Penny Williams [00:09:02]: Right.

Leslie Josel [00:09:02]: He was 16, and she found him to be very selfish. You know, he didn't care. He always said I can do what I wanna do. I don't really need to care about anybody else, and it really, really soured their relationship. So she told the story to me. We had a doctor's appointment or whatever, and they were on their way back and he asked if they could stop to get ice cream. And she said, sure. You know, It's not all the time the behavior, and he was fine.

Leslie Josel [00:09:26]: The doctor went well. He didn't put up a fight for it. And they pull into the parking spot, And, you know, the mom says, I'm I'll wait. Go you know, you you're old enough. You can go get ice cream. And he says, okay. He comes back a minute later and says, mom, You're not gonna believe it. They have one of your favorite flavors today.

Penny Williams [00:09:45]: Oh.

Leslie Josel [00:09:45]: See where we're going? Mhmm. And And he goes, do you want me to get it? Do you want it? And she's like, no. That's okay. I don't want any ice cream. And he goes, but you know where I'm going. And he goes back, gets his ice cream, and they drive home. And then literally later that is when we had our meeting, and she said, I I screwed that up, didn't I? I said, well, first of all, You still have time. You do.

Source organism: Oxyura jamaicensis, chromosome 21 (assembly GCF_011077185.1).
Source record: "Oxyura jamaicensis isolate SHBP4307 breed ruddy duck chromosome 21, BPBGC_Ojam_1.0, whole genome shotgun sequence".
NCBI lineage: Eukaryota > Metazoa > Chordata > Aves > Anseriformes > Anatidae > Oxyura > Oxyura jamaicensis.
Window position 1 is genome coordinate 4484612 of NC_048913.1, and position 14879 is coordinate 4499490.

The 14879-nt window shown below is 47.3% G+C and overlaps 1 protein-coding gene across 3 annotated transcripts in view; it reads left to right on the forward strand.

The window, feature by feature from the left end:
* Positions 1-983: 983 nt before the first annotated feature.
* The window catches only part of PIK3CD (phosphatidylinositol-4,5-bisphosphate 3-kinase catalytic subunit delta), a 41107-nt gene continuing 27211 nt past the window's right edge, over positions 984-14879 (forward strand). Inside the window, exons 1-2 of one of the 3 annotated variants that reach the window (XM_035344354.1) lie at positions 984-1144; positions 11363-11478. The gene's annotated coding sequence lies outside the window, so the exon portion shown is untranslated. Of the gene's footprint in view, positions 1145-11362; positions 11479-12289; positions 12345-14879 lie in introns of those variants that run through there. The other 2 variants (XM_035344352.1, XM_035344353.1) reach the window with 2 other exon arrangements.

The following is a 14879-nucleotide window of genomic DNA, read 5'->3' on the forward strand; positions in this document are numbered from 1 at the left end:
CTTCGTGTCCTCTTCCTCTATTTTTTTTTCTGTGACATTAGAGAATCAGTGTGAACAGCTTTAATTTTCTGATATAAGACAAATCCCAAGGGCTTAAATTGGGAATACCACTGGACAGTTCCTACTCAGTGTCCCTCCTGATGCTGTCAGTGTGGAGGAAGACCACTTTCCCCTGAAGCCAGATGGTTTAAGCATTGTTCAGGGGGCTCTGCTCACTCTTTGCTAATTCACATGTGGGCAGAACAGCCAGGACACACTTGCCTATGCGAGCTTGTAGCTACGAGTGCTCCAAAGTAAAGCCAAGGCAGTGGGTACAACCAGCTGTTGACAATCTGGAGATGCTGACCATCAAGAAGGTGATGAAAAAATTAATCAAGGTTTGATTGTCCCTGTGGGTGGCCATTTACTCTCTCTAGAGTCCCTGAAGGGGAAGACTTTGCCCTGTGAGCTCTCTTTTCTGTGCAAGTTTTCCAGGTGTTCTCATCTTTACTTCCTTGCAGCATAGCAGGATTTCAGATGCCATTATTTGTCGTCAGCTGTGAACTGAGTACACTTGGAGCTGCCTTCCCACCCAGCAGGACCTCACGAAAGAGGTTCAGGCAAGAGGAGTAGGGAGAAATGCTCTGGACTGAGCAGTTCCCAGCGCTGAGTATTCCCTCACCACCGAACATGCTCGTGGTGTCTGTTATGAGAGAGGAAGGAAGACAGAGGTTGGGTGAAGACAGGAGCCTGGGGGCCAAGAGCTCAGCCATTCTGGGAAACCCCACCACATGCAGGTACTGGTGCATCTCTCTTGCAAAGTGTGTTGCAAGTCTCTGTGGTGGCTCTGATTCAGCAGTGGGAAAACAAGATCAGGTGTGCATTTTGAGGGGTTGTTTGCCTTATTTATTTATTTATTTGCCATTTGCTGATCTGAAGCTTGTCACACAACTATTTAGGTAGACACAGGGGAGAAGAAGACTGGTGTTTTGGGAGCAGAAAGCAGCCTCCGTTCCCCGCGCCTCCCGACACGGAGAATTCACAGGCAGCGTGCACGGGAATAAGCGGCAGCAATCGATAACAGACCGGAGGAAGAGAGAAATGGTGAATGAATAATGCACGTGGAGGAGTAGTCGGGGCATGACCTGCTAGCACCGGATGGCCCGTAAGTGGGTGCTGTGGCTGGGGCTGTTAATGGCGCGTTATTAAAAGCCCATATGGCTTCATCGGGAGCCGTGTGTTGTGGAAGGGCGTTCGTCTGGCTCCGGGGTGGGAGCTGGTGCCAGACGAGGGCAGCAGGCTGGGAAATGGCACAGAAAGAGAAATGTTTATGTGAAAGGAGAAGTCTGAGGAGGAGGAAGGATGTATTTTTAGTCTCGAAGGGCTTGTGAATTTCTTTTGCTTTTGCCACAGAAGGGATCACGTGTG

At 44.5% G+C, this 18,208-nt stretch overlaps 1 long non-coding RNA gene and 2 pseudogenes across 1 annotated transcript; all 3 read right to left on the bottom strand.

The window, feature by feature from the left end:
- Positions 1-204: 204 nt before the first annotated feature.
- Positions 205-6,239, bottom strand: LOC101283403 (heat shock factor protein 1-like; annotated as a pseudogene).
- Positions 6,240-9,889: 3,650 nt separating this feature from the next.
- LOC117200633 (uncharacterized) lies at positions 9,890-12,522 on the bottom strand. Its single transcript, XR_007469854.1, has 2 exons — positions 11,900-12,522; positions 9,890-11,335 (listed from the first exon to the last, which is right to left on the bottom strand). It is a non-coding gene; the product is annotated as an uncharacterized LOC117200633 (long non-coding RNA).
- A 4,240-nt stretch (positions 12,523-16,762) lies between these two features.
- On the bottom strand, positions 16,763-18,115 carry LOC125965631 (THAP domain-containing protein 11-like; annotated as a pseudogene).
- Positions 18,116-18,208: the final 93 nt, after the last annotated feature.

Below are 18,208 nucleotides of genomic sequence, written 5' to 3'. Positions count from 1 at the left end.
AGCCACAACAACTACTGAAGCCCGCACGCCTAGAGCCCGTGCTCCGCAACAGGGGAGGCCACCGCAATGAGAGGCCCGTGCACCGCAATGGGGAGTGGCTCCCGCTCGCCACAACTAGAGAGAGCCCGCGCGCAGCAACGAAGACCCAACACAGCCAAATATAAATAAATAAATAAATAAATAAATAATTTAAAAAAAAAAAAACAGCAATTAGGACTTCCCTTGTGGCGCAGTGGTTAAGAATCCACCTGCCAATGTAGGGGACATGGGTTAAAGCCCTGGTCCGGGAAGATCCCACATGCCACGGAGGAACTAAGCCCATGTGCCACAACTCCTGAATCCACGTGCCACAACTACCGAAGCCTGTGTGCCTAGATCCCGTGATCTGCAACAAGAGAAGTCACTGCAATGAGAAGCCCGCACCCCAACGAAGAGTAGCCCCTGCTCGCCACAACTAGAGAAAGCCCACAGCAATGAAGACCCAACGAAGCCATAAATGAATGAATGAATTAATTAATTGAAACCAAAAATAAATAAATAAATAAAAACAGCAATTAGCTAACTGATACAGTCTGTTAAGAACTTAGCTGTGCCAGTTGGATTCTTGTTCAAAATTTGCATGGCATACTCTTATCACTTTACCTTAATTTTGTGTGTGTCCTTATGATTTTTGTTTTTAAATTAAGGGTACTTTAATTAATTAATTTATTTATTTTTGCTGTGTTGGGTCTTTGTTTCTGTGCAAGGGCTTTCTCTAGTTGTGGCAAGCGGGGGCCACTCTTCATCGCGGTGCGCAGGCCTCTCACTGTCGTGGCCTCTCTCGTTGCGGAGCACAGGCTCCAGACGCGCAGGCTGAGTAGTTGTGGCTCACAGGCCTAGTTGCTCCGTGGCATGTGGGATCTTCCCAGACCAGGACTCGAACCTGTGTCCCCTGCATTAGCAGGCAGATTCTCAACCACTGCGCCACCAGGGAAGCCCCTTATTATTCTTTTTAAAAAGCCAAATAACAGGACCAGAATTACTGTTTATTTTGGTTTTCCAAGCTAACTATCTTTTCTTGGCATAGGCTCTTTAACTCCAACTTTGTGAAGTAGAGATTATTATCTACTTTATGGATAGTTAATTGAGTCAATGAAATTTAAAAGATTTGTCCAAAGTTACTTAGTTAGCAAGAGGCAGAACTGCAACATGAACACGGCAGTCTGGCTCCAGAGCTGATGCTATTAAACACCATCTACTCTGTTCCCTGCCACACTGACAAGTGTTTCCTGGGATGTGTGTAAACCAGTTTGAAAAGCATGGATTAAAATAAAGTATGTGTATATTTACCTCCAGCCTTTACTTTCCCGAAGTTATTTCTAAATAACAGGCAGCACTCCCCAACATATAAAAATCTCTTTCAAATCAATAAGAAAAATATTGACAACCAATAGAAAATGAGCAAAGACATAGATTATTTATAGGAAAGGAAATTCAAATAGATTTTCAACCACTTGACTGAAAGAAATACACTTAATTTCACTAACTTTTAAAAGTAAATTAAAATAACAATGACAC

Leslie Josel [00:10:06]: I feel like it's never too late to praise your kid about something. Yeah. She said, but I feel terrible because when we got home, he left something in the CAR, and I got upset, then he left something in the car because it was something that was that melted. And I said, did you tell him about that? And she's like, yep. And I'm like, Did you praise him at all about the ice cream? And she's like, well, what was it about the praise? And I'm not bad mouthing her, but she didn't see the connection of

Penny Williams [00:10:30]: Right.

Leslie Josel [00:10:31]: You want him to think about others. He came out, and he he didn't have to. Mhmm. He could've gone and just bought his ice cream, but he thought about you. I said, next This time, either, a, you definitely need to get the ice cream even if you have 1 bite. Mhmm. Sorry. You do.

Penny Williams [00:10:45]: Yep. I agree.

Leslie Josel [00:10:46]: Or if you can't, you say, you know what? That was the nicest thing you did. I am, like, so overwhelmed by your generosity to remember that that was my favorite flavor and took the time to come out. I can't thank you for nothing that and how good that made me feel. Yeah. And that's my point. It's that type of thing. We just some of us look at that as empty praise. I actually look at that as your direct line to building habits.